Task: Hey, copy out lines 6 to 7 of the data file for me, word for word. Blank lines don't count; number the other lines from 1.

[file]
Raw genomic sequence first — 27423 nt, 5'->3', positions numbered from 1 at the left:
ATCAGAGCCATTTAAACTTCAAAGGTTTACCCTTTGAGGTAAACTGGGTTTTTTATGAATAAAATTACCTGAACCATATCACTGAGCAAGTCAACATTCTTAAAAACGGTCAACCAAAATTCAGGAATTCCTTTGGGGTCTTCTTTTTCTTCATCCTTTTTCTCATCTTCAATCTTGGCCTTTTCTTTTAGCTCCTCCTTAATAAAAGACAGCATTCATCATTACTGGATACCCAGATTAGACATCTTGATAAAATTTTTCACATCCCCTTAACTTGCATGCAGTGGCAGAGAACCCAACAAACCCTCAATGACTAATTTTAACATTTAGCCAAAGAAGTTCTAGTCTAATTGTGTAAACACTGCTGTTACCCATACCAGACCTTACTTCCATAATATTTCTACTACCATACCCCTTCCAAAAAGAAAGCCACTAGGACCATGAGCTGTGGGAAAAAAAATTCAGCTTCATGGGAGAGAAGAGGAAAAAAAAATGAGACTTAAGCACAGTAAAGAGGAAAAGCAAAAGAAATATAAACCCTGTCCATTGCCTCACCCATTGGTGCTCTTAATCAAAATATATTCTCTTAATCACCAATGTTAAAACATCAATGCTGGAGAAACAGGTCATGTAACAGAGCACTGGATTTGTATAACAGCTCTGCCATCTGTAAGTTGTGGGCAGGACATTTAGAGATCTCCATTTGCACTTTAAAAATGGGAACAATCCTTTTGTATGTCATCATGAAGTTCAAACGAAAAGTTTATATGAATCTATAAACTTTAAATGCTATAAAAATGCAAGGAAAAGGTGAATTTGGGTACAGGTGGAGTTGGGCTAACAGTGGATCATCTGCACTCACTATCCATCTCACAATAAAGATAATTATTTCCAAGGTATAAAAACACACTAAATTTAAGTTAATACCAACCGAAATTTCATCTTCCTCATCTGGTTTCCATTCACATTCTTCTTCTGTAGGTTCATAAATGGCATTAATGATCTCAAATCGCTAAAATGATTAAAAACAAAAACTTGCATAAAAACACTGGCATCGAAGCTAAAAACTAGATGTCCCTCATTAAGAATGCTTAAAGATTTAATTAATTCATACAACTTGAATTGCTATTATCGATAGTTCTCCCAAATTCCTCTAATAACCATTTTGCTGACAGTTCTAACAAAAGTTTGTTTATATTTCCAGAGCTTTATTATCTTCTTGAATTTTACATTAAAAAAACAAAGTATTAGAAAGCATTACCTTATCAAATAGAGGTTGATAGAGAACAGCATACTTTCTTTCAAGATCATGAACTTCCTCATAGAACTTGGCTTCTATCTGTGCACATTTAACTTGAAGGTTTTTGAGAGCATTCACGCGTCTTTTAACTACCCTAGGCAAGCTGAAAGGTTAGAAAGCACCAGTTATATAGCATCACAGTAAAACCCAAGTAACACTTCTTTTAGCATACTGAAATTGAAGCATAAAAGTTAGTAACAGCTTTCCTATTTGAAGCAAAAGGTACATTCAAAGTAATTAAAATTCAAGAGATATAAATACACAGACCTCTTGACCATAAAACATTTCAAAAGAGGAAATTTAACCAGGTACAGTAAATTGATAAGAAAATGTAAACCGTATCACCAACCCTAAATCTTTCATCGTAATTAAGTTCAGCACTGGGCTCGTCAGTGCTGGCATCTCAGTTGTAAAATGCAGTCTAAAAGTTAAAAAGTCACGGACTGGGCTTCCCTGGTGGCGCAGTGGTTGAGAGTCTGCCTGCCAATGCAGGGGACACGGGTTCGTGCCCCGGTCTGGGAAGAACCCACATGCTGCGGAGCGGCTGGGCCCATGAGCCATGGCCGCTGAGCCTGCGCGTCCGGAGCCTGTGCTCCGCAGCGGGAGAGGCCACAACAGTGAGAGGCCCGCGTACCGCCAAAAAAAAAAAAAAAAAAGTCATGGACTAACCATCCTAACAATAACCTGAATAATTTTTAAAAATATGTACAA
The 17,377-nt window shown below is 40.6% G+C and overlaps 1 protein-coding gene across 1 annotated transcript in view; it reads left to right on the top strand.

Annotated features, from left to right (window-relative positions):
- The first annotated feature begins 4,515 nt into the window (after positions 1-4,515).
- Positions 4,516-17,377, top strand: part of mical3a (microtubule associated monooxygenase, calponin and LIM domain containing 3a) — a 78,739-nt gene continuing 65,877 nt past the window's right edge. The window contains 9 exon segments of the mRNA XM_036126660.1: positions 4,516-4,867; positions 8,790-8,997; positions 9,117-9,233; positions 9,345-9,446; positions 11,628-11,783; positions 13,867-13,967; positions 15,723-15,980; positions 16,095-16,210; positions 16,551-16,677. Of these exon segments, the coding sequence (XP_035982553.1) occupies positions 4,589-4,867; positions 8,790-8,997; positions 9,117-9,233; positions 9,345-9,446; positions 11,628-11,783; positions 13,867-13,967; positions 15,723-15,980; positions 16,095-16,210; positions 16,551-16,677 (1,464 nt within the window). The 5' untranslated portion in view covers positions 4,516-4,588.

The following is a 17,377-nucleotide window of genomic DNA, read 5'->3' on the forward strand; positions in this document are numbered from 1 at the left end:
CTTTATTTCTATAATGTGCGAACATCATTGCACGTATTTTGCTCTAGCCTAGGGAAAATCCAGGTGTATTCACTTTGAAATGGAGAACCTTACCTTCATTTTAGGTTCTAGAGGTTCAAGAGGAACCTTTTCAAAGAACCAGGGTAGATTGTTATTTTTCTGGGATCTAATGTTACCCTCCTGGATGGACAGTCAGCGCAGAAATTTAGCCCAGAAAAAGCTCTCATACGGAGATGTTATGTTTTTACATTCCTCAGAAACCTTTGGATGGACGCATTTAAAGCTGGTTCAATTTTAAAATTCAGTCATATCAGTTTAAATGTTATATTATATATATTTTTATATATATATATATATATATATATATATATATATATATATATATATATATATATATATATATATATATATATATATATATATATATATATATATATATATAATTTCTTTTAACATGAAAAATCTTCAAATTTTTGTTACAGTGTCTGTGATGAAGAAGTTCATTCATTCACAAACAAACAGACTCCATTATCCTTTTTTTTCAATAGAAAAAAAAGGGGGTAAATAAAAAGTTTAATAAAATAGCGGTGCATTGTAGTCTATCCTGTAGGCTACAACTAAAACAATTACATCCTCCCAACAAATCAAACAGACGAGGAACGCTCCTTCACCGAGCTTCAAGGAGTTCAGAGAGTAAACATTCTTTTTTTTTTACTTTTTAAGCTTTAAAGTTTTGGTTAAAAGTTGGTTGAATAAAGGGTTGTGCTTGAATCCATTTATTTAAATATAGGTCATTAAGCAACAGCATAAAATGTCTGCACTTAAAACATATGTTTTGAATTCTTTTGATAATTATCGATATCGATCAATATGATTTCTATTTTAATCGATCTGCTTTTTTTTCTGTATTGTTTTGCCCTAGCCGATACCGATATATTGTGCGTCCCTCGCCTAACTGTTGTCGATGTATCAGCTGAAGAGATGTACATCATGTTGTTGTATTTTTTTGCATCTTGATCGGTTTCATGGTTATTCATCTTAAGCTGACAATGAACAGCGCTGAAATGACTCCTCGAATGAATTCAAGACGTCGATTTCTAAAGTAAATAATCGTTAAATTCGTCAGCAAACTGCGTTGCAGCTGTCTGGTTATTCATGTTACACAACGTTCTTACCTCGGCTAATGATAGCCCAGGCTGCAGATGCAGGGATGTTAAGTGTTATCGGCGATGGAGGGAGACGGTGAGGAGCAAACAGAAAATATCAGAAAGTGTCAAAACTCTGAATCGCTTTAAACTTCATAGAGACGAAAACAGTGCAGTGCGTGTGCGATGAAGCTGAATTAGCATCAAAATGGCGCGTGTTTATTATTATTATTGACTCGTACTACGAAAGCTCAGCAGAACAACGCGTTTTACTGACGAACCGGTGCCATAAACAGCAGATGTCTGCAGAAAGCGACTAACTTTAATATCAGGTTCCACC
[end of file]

- Positions 4,516-17,377, top strand: part of mical3a (microtubule associated monooxygenase, calponin and LIM domain containing 3a) — a 78,739-nt gene continuing 65,877 nt past the window's right edge. The window contains 9 exon segments of the mRNA XM_036126660.1: positions 4,516-4,867; positions 8,790-8,997; positions 9,117-9,233; positions 9,345-9,446; positions 11,628-11,783; positions 13,867-13,967; positions 15,723-15,980; positions 16,095-16,210; positions 16,551-16,677. Of these exon segments, the coding sequence (XP_035982553.1) occupies positions 4,589-4,867; positions 8,790-8,997; positions 9,117-9,233; positions 9,345-9,446; positions 11,628-11,783; positions 13,867-13,967; positions 15,723-15,980; positions 16,095-16,210; positions 16,551-16,677 (1,464 nt within the window). The 5' untranslated portion in view covers positions 4,516-4,588.

The following is a 17,377-nucleotide window of genomic DNA, read 5'->3' on the forward strand; positions in this document are numbered from 1 at the left end: